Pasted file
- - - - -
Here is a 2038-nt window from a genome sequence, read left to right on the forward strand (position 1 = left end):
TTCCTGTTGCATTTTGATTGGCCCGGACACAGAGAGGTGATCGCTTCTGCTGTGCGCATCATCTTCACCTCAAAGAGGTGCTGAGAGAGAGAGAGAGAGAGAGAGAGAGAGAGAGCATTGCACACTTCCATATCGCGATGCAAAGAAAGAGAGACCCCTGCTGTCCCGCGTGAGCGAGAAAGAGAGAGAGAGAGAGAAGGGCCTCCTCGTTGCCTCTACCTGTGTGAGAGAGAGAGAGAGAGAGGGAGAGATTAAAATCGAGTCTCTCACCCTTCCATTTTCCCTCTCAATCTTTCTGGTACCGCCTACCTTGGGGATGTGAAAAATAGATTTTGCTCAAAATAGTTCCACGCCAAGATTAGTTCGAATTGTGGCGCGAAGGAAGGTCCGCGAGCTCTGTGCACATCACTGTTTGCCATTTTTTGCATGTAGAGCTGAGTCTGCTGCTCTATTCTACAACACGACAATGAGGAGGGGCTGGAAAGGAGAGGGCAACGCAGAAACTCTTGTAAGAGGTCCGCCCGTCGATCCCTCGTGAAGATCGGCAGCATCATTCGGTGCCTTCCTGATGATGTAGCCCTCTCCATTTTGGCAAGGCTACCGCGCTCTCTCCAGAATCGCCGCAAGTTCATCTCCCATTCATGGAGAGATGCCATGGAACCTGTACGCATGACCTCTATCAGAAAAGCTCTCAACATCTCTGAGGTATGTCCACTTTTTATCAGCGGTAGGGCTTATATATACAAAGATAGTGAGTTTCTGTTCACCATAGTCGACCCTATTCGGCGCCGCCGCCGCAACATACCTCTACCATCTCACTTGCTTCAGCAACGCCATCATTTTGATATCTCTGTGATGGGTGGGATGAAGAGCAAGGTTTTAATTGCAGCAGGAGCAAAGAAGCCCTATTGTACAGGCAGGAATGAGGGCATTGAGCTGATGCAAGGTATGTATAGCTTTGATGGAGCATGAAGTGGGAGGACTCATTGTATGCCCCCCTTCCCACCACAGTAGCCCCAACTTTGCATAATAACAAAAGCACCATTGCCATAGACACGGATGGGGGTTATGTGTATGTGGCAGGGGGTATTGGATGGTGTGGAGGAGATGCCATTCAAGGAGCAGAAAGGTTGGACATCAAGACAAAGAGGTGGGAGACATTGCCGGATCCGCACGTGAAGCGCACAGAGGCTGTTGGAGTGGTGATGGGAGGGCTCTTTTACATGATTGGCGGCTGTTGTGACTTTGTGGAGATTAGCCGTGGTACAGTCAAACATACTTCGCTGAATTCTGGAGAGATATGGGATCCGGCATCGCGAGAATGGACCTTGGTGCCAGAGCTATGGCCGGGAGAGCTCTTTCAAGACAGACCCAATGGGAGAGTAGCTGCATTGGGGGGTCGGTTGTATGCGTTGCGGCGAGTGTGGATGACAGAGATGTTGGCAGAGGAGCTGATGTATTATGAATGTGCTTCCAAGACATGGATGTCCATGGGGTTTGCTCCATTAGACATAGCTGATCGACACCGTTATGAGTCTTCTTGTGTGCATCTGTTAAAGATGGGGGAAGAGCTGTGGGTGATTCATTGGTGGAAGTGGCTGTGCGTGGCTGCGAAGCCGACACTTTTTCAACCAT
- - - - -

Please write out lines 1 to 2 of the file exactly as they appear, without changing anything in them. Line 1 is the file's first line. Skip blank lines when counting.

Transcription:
Here is a 2038-nt window from a genome sequence, read left to right on the forward strand (position 1 = left end):
TTCCTGTTGCATTTTGATTGGCCCGGACACAGAGAGGTGATCGCTTCTGCTGTGCGCATCATCTTCACCTCAAAGAGGTGCTGAGAGAGAGAGAGAGAGAGAGAGAGAGAGAGAGCATTGCACACTTCCATATCGCGATGCAAAGAAAGAGAGACCCCTGCTGTCCCGCGTGAGCGAGAAAGAGAGAGAGAGAGAGAAGGGCCTCCTCGTTGCCTCTACCTGTGTGAGAGAGAGAGAGAGAGAGGGAGAGATTAAAATCGAGTCTCTCACCCTTCCATTTTCCCTCTCAATCTTTCTGGTACCGCCTACCTTGGGGATGTGAAAAATAGATTTTGCTCAAAATAGTTCCACGCCAAGATTAGTTCGAATTGTGGCGCGAAGGAAGGTCCGCGAGCTCTGTGCACATCACTGTTTGCCATTTTTTGCATGTAGAGCTGAGTCTGCTGCTCTATTCTACAACACGACAATGAGGAGGGGCTGGAAAGGAGAGGGCAACGCAGAAACTCTTGTAAGAGGTCCGCCCGTCGATCCCTCGTGAAGATCGGCAGCATCATTCGGTGCCTTCCTGATGATGTAGCCCTCTCCATTTTGGCAAGGCTACCGCGCTCTCTCCAGAATCGCCGCAAGTTCATCTCCCATTCATGGAGAGATGCCATGGAACCTGTACGCATGACCTCTATCAGAAAAGCTCTCAACATCTCTGAGGTATGTCCACTTTTTATCAGCGGTAGGGCTTATATATACAAAGATAGTGAGTTTCTGTTCACCATAGTCGACCCTATTCGGCGCCGCCGCCGCAACATACCTCTACCATCTCACTTGCTTCAGCAACGCCATCATTTTGATATCTCTGTGATGGGTGGGATGAAGAGCAAGGTTTTAATTGCAGCAGGAGCAAAGAAGCCCTATTGTACAGGCAGGAATGAGGGCATTGAGCTGATGCAAGGTATGTATAGCTTTGATGGAGCATGAAGTGGGAGGACTCATTGTATGCCCCCCTTCCCACCACAGTAGCCCCAACTTTGCATAATAACAAAAGCACCATTGCCATAGACACGGATGGGGGTTATGTGTATGTGGCAGGGGGTATTGGATGGTGTGGAGGAGATGCCATTCAAGGAGCAGAAAGGTTGGACATCAAGACAAAGAGGTGGGAGACATTGCCGGATCCGCACGTGAAGCGCACAGAGGCTGTTGGAGTGGTGATGGGAGGGCTCTTTTACATGATTGGCGGCTGTTGTGACTTTGTGGAGATTAGCCGTGGTACAGTCAAACATACTTCGCTGAATTCTGGAGAGATATGGGATCCGGCATCGCGAGAATGGACCTTGGTGCCAGAGCTATGGCCGGGAGAGCTCTTTCAAGACAGACCCAATGGGAGAGTAGCTGCATTGGGGGGTCGGTTGTATGCGTTGCGGCGAGTGTGGATGACAGAGATGTTGGCAGAGGAGCTGATGTATTATGAATGTGCTTCCAAGACATGGATGTCCATGGGGTTTGCTCCATTAGACATAGCTGATCGACACCGTTATGAGTCTTCTTGTGTGCATCTGTTAAAGATGGGGGAAGAGCTGTGGGTGATTCATTGGTGGAAGTGGCTGTGCGTGGCTGCGAAGCCGACACTTTTTCAACCAT